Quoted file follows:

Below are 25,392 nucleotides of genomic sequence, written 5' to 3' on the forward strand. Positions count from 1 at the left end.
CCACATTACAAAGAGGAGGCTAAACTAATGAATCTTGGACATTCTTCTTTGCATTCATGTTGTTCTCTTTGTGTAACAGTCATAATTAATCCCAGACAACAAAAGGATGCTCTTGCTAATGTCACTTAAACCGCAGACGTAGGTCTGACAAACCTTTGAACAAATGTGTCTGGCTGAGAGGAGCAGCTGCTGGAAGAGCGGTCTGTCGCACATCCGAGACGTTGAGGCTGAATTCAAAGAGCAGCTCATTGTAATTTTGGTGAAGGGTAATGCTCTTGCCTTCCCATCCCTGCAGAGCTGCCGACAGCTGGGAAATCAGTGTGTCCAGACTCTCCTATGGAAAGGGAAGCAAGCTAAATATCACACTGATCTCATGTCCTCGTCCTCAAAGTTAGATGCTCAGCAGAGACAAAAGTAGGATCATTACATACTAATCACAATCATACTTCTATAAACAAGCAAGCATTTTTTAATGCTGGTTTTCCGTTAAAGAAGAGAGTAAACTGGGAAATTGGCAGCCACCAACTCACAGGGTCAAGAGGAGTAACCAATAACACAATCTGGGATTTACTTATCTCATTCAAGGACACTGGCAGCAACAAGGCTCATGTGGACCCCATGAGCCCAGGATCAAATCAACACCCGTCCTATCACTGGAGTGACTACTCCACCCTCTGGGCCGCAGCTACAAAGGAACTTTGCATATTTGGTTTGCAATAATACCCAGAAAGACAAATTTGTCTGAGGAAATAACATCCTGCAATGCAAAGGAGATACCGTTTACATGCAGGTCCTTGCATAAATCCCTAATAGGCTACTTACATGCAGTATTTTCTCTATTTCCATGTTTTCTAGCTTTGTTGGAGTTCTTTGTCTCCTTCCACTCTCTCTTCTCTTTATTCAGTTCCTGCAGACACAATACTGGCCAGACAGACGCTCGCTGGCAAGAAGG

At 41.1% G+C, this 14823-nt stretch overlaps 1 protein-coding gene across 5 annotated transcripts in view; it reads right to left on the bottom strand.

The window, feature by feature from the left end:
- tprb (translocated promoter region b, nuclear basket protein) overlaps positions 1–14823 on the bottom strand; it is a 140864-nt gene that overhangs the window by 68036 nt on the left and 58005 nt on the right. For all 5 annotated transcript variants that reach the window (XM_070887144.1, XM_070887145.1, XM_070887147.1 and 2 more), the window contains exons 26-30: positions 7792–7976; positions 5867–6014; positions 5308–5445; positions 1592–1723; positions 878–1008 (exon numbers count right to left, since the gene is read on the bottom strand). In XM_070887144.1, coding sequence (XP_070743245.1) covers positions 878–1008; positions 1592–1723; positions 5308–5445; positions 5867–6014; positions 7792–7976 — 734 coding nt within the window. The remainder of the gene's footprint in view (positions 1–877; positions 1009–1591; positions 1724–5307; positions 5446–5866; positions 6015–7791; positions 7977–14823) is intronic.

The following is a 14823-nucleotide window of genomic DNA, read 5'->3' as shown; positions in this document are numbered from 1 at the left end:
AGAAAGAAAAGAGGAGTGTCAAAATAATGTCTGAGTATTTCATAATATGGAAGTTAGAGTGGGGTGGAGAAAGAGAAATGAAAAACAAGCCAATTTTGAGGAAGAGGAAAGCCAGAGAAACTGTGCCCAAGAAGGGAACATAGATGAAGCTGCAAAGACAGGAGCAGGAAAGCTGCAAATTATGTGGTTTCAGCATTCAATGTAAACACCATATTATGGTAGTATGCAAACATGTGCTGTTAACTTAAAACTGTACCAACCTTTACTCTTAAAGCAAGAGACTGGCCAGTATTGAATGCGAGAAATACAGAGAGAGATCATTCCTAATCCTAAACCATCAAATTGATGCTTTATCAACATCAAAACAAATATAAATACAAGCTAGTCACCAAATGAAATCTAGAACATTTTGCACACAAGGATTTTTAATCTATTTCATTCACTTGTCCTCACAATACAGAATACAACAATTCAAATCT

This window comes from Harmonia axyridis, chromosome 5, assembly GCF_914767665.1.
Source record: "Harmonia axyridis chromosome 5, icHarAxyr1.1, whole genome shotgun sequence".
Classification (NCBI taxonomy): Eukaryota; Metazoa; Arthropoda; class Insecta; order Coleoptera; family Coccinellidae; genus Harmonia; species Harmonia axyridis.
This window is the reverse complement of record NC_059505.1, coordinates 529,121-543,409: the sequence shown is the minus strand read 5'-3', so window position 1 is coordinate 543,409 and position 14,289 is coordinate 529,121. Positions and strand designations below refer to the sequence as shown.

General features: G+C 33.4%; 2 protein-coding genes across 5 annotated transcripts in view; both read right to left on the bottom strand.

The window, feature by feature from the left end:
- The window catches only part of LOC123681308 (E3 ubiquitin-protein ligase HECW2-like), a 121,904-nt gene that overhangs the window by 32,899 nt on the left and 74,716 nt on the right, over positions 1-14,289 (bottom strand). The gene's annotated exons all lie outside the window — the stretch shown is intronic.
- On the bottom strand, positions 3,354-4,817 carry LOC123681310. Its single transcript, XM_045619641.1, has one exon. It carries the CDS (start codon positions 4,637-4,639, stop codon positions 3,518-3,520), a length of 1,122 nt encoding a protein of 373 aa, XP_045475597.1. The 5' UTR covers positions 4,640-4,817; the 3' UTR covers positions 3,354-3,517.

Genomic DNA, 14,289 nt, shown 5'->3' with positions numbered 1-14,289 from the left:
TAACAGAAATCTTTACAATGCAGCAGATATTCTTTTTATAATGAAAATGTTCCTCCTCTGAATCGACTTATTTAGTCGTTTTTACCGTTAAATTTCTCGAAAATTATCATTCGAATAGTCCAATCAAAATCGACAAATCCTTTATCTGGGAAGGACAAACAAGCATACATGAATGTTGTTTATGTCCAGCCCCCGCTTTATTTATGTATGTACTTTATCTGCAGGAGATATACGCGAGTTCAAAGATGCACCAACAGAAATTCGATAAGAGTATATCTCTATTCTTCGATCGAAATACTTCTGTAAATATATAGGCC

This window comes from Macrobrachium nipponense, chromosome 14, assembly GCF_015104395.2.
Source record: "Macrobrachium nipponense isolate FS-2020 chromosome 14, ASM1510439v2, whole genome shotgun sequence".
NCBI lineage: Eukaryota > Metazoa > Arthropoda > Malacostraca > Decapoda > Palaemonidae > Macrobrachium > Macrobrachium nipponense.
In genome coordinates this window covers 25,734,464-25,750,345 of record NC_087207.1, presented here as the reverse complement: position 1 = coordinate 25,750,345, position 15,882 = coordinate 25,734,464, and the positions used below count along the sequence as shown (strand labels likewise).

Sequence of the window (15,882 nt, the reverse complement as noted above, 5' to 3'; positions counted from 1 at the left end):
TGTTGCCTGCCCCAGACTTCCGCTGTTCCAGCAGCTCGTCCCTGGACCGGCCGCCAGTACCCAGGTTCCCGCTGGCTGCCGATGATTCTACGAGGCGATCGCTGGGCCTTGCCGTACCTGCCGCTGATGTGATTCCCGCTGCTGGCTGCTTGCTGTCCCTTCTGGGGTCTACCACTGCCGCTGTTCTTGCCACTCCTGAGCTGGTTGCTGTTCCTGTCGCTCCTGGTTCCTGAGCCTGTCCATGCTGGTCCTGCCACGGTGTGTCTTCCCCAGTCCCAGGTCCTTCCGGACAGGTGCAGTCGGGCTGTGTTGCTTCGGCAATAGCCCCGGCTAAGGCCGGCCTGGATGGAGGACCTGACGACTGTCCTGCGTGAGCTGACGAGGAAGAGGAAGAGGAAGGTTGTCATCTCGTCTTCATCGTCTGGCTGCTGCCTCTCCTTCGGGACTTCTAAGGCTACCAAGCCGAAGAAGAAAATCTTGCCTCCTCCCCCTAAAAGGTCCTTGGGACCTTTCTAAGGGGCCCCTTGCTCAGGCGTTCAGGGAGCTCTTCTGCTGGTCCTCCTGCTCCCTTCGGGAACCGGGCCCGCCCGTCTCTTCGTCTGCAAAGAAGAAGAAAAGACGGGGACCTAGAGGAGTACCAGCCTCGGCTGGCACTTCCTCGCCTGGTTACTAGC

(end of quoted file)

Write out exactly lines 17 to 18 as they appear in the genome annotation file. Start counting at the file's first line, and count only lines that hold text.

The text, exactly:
TAACAGAAATCTTTACAATGCAGCAGATATTCTTTTTATAATGAAAATGTTCCTCCTCTGAATCGACTTATTTAGTCGTTTTTACCGTTAAATTTCTCGAAAATTATCATTCGAATAGTCCAATCAAAATCGACAAATCCTTTATCTGGGAAGGACAAACAAGCATACATGAATGTTGTTTATGTCCAGCCCCCGCTTTATTTATGTATGTACTTTATCTGCAGGAGATATACGCGAGTTCAAAGATGCACCAACAGAAATTCGATAAGAGTATATCTCTATTCTTCGATCGAAATACTTCTGTAAATATATAGGCC

This window comes from Macrobrachium nipponense, chromosome 14, assembly GCF_015104395.2.